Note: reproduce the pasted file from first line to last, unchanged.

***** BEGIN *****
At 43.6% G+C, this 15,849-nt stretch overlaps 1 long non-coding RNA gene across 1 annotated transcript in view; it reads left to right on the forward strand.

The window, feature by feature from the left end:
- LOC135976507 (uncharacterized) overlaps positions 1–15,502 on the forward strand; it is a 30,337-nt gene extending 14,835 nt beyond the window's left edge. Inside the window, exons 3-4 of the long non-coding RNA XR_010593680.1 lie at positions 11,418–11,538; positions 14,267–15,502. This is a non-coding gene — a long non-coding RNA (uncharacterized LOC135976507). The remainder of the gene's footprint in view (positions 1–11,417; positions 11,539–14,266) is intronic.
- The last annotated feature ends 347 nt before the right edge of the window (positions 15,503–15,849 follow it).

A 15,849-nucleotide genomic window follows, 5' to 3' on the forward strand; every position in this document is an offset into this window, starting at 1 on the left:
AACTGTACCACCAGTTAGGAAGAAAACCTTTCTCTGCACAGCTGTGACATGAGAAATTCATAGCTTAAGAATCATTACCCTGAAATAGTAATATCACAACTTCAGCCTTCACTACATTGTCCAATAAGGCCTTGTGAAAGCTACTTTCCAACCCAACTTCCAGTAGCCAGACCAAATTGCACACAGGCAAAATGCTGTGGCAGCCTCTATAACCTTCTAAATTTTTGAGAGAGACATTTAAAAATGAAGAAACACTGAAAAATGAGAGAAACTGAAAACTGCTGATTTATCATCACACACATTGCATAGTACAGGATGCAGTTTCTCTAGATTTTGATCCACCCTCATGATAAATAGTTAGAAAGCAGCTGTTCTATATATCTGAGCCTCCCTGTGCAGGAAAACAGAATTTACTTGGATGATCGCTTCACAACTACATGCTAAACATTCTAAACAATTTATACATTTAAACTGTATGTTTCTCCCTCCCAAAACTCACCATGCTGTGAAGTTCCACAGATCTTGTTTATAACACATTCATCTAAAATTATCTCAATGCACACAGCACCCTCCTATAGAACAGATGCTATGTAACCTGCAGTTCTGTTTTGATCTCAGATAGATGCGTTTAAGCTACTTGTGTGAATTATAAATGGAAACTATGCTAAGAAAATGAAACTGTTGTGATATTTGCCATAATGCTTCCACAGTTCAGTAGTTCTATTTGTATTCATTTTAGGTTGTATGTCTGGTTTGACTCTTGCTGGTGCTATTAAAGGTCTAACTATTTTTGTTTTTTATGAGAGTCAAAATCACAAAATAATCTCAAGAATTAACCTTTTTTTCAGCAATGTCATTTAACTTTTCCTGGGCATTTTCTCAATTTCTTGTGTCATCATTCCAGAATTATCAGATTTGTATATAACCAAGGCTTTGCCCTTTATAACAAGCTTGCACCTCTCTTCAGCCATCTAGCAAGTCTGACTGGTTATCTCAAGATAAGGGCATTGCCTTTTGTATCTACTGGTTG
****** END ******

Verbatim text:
At 43.6% G+C, this 15,849-nt stretch overlaps 1 long non-coding RNA gene across 1 annotated transcript in view; it reads left to right on the forward strand.

The window, feature by feature from the left end:
- LOC135976507 (uncharacterized) overlaps positions 1–15,502 on the forward strand; it is a 30,337-nt gene extending 14,835 nt beyond the window's left edge. Inside the window, exons 3-4 of the long non-coding RNA XR_010593680.1 lie at positions 11,418–11,538; positions 14,267–15,502. This is a non-coding gene — a long non-coding RNA (uncharacterized LOC135976507). The remainder of the gene's footprint in view (positions 1–11,417; positions 11,539–14,266) is intronic.
- The last annotated feature ends 347 nt before the right edge of the window (positions 15,503–15,849 follow it).

A 15,849-nucleotide genomic window follows, 5' to 3' on the forward strand; every position in this document is an offset into this window, starting at 1 on the left:
AACTGTACCACCAGTTAGGAAGAAAACCTTTCTCTGCACAGCTGTGACATGAGAAATTCATAGCTTAAGAATCATTACCCTGAAATAGTAATATCACAACTTCAGCCTTCACTACATTGTCCAATAAGGCCTTGTGAAAGCTACTTTCCAACCCAACTTCCAGTAGCCAGACCAAATTGCACACAGGCAAAATGCTGTGGCAGCCTCTATAACCTTCTAAATTTTTGAGAGAGACATTTAAAAATGAAGAAACACTGAAAAATGAGAGAAACTGAAAACTGCTGATTTATCATCACACACATTGCATAGTACAGGATGCAGTTTCTCTAGATTTTGATCCACCCTCATGATAAATAGTTAGAAAGCAGCTGTTCTATATATCTGAGCCTCCCTGTGCAGGAAAACAGAATTTACTTGGATGATCGCTTCACAACTACATGCTAAACATTCTAAACAATTTATACATTTAAACTGTATGTTTCTCCCTCCCAAAACTCACCATGCTGTGAAGTTCCACAGATCTTGTTTATAACACATTCATCTAAAATTATCTCAATGCACACAGCACCCTCCTATAGAACAGATGCTATGTAACCTGCAGTTCTGTTTTGATCTCAGATAGATGCGTTTAAGCTACTTGTGTGAATTATAAATGGAAACTATGCTAAGAAAATGAAACTGTTGTGATATTTGCCATAATGCTTCCACAGTTCAGTAGTTCTATTTGTATTCATTTTAGGTTGTATGTCTGGTTTGACTCTTGCTGGTGCTATTAAAGGTCTAACTATTTTTGTTTTTTATGAGAGTCAAAATCACAAAATAATCTCAAGAATTAACCTTTTTTTCAGCAATGTCATTTAACTTTTCCTGGGCATTTTCTCAATTTCTTGTGTCATCATTCCAGAATTATCAGATTTGTATATAACCAAGGCTTTGCCCTTTATAACAAGCTTGCACCTCTCTTCAGCCATCTAGCAAGTCTGACTGGTTATCTCAAGATAAGGGCATTGCCTTTTGTATCTACTGGTTG